We won’t. And we shouldn’t try to.
© The Financial Times Ltd 2016 FT and 'Financial Times' are trademarks of The Financial Times Ltd.
Good Friday – April 2 – may not turn out to be so great for the US labour market after all.
The labour department’s monthly report on non-farm payrolls and unemployment always attracts a lot of attention – but the March figures, due out on Friday, have been even more hotly anticipated than usual. In particular, hopes have risen that the payrolls data could show a big jump in job creation, with as many as 200,000 new positions on the books. Part of that jump will be attributed to a boost in hiring for the 2010 census, but the rest will come from private-sector job creation - though some of it will simply be hiring delayed from February because of the snowstorms. From President Barack Obama to Democrats in Congress to private economists, many have noted that this could be the month when the US begins to reverse the 8.4m jobs lost during the recession. Read more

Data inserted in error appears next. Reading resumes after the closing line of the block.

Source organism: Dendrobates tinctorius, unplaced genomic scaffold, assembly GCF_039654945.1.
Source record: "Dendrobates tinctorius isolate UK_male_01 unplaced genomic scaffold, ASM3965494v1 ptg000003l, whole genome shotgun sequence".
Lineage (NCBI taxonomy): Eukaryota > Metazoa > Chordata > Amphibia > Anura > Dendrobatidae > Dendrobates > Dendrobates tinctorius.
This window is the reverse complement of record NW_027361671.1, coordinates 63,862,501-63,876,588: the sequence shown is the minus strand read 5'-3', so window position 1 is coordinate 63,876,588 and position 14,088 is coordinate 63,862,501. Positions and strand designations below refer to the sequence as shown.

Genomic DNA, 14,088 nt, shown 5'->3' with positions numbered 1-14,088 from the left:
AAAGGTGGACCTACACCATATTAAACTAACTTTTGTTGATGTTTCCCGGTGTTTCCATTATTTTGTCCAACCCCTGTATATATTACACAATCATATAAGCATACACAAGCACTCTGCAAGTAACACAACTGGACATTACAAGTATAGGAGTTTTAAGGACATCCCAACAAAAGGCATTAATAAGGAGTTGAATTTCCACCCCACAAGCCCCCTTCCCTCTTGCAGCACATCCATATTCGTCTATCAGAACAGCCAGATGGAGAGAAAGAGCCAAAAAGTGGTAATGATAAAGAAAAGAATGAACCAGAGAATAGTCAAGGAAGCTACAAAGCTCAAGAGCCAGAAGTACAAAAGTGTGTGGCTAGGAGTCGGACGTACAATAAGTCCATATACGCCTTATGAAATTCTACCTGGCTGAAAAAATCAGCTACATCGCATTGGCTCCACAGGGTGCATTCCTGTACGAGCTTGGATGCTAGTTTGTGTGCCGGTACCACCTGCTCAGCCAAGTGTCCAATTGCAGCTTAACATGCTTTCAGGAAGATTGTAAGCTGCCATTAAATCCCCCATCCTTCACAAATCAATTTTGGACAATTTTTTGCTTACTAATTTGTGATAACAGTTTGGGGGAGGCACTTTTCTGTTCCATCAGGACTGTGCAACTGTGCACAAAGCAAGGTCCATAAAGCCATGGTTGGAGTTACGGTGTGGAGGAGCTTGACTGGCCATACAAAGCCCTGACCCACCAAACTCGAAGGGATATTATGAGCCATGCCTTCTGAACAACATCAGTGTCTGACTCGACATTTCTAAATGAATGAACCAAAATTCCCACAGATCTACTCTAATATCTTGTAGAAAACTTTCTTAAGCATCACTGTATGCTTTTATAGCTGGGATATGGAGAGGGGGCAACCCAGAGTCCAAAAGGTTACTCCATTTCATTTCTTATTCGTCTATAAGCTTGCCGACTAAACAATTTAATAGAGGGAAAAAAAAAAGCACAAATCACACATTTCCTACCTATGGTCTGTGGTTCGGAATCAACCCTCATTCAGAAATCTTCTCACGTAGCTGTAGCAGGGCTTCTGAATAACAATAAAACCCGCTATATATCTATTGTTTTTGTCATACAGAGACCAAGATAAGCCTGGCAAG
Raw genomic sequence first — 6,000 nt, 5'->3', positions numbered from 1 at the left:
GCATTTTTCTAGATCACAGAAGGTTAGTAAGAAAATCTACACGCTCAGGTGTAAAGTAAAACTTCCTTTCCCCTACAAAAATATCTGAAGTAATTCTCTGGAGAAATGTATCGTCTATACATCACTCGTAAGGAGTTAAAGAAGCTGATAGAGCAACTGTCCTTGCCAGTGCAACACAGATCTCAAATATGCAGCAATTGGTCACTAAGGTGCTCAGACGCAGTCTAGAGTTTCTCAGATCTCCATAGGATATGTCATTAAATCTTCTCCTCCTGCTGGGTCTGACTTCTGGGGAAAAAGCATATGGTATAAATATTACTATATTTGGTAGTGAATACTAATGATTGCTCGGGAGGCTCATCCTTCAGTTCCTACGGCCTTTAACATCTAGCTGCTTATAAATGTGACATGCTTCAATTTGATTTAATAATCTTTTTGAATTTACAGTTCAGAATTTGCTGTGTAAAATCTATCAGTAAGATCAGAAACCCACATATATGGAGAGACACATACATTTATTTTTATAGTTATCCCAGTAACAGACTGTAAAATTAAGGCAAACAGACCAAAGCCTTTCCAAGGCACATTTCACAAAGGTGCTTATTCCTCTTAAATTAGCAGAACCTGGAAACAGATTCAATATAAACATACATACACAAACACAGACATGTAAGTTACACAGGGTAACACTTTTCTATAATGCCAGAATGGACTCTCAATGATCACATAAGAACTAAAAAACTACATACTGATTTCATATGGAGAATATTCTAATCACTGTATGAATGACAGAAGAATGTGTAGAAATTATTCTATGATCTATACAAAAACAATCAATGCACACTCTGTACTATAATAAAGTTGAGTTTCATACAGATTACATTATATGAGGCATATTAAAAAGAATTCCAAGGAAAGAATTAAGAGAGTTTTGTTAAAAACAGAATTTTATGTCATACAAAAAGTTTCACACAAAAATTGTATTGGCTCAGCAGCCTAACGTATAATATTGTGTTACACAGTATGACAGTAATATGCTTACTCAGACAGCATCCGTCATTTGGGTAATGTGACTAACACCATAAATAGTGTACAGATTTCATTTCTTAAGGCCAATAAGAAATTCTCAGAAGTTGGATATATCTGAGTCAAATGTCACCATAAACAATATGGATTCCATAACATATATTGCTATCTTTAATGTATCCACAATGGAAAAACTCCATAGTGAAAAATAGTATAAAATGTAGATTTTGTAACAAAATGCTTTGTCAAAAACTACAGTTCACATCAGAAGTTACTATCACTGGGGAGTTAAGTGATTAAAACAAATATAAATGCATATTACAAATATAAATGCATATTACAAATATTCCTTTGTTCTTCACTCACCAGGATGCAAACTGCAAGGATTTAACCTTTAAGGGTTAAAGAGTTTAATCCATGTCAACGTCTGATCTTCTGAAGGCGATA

By Jude Webber, Argentina correspondent
After weeks of legal wrangling, Argentina’s government is free – at least for now – to start using a chunk of central bank reserves to pay debt after judges overturned the suspension of a controversial emergency decree issued by President Cristina Fernández earlier this month. Read more
This letter the other day from Barack Obama, Gordon Brown, Nicolas Sarkozy, Lee Myung-Bak and Stephen Harper looks at first sight like the usual bland exhortations for everyone to do better. (Why didn’t Angela Merkel sign, btw? Too busy with Greece?) But the semiotics are a bit more complex. The bit about “We all understand that ongoing trade, fiscal and structural imbalances cannot lead to strong and sustainable growth” looks pretty much like a pointed jab at China.